Unformatted text preview: The Americanist Tradition
Anth/amcult/ling461 1/14, 23/08 Overview Defining the Americanist Tradition (AT) The role of language in AT Classifying languages Numbers of peoples and languages Powell, Sapir,... Greenberg, Nichols, ... Populations and languages: then and now The Americanist Tradition Anthropologists who do fieldwork with indigenous peoples of the Americas Method: textbased; derived from approaches elaborated by Boas and Sapir, and the BAE Dialogicallydriven theory Assumption of cultural relativism Darnell's Distinctive Features Language, culture and thought as inseparable Culture = system of symbols, in people's heads but require their explication Texts Preservation of knowledge "Traditional" cultures as not static Collaboration (as opposed to objectification) Longterm fieldwork And language? Origin of linguistic anthropology, the ethnography of speaking, and ethnopoetics For deriving systems of classification For establishing (undocumented) histories Classifying Languages Establish ("genetic") language relationships Infer relationships between groups of indigenous peoples based on "genetic" relationships between languages Establish an historical timeline based on these relationships and reconstruct population movements Establishing linguistic relationships The comparative method if form & meaning (being arbitrarily linked) are the same across languages, assume related assume regular, systematic sound change; related languages show regular sound correspondences Cognates: words that are similar in form and meaning Classifying peoples and languages Powell: relied on Gallatin's map and vocabulary Sapir: relied on vocabulary AND grammatical structure Concern with property Concern with time Finding the time Glottochronology = an approach to language history in which a statistical technique (lexicostatistics) is used to quantify how far languages have diverged from a common source. Lexicostatistics = a method for comparing rates of change in sets of words in hypothetically related languages. Swadesh & Lees Sample vocabulary Count number of similar words The lower the count, the longer the historical separation S & L: on average 2 languages would have 86% in common after 1,000 yrs. of separation Avoid geographically or culturally biased words Use pronouns, body parts, color terms, for example Some Problems: Assumption of unbiasedness; hard to assume a word list will have no cultural bias Rate of change may not be the same for all languages Incomplete word lists Misidentification of lexical sameness Mapping languages Coming to America Different migration routes and waves Evidence: linguistic, archaeological, dental, genetic Assume: greater variation, point of migration Dates for the Beringia Land Bridge 75,00045,000 years ago: accessible (open) 40,00025,000: periodically flooded (closed) 25,00014,000: accessible (open) 14,000 (closed) BC present: submerged *note that sources vary on these dates Research PuzzlesBeringia There are many problems with this seemingly simple idea. For instance, the supposed icefree corridor through the Yukon has not been confirmed geologically. Also, very few archaeological materials have been found there, which is odd if this was the main entryway for everyone into the continent. Precontact estimates: Aboriginal populations in North America 1, 150,000 to 4 million people Postcontact: Lowest point: Currently, over 6 million in the U.S. and almost 800,000 in Canada 1890 approx. 240,000 (U.S.) 1900 approx. 100,000 (Canada) Native Americans in the U.S. Population (2000) U.S. Total 100.0% American Indian and Alaska Native as the sole race American Indian and Alaska Native in combination with other race(s) 1.5% Count 281,421,906 2,475,956 4,119,301 Percent 0.9% Canada, 1996 Census 20% Sample Data Total population 28,528,125 NonAboriginal population 27,729,115 Aboriginal population 799,005 North American Indian: single response 529,040 Mtis single response 204,115 Inuit single response 40,220 Aboriginal multiple responses 6,420 Other Aboriginal response 19,220 source: http://www.statcan.ca/english/census96/jan13/can.htm Source: www.nativeculture.com/census2000/Data_List.htm Indigenous North American Languages Approximately 750 or more indigenous languages existed prior to European contact Approximately 210 250 indigenous languages still exist in Canada and the United States Approximately 175 are still spoken to varying extents in the U.S. today Classes of Languages (from Krauss 1998, see also 1996) N. America # (%) Class Speaker Generation(s) A B C D all including children 34 (16%) parents and up 70 yrs. old and up (< 10 speakers) 35 (17%) 57 (27%) grandparents and up 84 (40%) Most common North American languages today Navajo over 100,000 speakers; U.S. Southwest (Arizona, New Mexico) Cree approx. 80,000 speakers; Canada InuitInupiaq almost 70,000 speakers; Greenland and northern coasts of Canada and Alaska NUMBER OF SPEAKERS http://www.valpo.edu/geomet/pics/geo200/language/native_amer.gif Other extant NA languages ChoctawChickasaw 12,000 speakers in Mississippi and Oklahoma Micmac approx. 8,000 speakers in the maritime provinces of Canada Creek 10,000 speakers in Alabama, Florida, and Oklahoma There are still some monolingual preschool child speakers of Seminole Creek (FLA.) Some terms Agglutinative = ("inflective") affixes indicate relationship between words (Hungarian) Polysynthetic = multiple affixes indicating grammatical relationships (N. Tutchone) Analytic = sequences of free morphemes (Chinese) Gender = grammatical way of grouping words into distinct, formal classes NeoBoasian Anthropology Dereification of self/Native Other distinction A history of the present NO fetishization of the Other (counter to a Malinowskian fieldwork approach) Genealogy of rationalizations, or Boas' `untrustworthy' "secondary explanations" Thought for the Day "Because we cannot understand people's political practice without understanding where they are coming from, cultural description must remain on the agenda of any politically engaged anthropology." Daniel Rosenblatt, 2004 Or any politcally engaged social science... ...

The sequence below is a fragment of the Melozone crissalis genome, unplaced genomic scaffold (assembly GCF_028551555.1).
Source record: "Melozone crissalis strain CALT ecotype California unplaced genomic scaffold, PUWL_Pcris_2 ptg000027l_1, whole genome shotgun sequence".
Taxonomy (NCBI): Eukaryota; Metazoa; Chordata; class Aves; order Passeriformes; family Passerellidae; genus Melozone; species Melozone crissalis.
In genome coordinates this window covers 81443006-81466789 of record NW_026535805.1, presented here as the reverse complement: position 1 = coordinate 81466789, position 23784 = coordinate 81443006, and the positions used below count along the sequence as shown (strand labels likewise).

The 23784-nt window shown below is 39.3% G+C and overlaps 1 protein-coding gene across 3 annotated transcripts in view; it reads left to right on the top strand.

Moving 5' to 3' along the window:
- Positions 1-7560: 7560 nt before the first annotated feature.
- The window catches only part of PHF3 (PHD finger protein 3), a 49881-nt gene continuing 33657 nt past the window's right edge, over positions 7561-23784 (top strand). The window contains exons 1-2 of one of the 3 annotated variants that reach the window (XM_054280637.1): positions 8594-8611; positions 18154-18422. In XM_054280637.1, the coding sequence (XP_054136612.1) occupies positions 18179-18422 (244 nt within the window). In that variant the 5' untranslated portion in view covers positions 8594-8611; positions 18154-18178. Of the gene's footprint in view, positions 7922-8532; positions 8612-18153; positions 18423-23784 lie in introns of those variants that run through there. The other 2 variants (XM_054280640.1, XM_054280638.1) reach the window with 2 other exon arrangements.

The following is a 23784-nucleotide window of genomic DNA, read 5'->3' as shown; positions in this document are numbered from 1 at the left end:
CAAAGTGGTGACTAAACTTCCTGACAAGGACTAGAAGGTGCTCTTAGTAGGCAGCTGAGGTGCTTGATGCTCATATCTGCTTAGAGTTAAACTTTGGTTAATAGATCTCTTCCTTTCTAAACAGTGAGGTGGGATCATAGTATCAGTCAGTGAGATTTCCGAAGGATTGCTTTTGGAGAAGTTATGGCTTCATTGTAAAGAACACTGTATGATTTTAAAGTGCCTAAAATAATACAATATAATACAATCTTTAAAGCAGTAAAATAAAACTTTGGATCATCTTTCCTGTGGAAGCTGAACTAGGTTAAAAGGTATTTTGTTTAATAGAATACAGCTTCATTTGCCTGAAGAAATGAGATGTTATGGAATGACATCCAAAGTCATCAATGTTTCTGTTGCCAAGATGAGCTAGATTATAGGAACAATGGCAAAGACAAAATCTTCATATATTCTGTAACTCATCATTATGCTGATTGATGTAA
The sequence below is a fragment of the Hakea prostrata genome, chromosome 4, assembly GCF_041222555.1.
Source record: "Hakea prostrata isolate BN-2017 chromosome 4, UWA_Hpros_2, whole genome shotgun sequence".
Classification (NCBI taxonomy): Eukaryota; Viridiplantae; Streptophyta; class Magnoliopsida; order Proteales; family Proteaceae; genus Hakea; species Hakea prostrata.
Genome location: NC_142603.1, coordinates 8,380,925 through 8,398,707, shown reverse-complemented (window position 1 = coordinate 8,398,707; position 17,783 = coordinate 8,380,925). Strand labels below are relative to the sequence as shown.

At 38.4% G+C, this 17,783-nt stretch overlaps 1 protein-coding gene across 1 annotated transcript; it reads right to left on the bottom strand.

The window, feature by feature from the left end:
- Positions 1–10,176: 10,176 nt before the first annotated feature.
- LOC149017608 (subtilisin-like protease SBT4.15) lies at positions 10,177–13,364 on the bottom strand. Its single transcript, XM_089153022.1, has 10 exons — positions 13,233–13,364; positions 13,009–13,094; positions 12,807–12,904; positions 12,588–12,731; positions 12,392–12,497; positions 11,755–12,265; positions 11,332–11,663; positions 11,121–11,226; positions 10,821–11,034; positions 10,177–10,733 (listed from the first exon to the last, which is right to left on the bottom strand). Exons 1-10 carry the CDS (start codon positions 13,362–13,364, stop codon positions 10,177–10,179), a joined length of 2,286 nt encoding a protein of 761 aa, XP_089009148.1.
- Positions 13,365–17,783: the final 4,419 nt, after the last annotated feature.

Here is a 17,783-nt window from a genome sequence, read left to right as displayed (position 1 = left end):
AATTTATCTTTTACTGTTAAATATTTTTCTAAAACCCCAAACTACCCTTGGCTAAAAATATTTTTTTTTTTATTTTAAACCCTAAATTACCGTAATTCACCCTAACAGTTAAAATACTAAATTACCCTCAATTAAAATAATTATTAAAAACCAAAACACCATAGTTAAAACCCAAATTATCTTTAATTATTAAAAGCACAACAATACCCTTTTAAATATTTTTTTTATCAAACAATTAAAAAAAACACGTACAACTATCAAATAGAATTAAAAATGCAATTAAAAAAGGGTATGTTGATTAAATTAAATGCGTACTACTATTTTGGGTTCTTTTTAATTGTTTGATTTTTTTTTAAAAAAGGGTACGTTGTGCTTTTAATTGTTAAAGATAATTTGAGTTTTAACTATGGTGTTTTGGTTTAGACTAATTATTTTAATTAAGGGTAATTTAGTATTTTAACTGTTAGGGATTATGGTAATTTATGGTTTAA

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- Winter '08
- Native Americans in the United States, North American Languages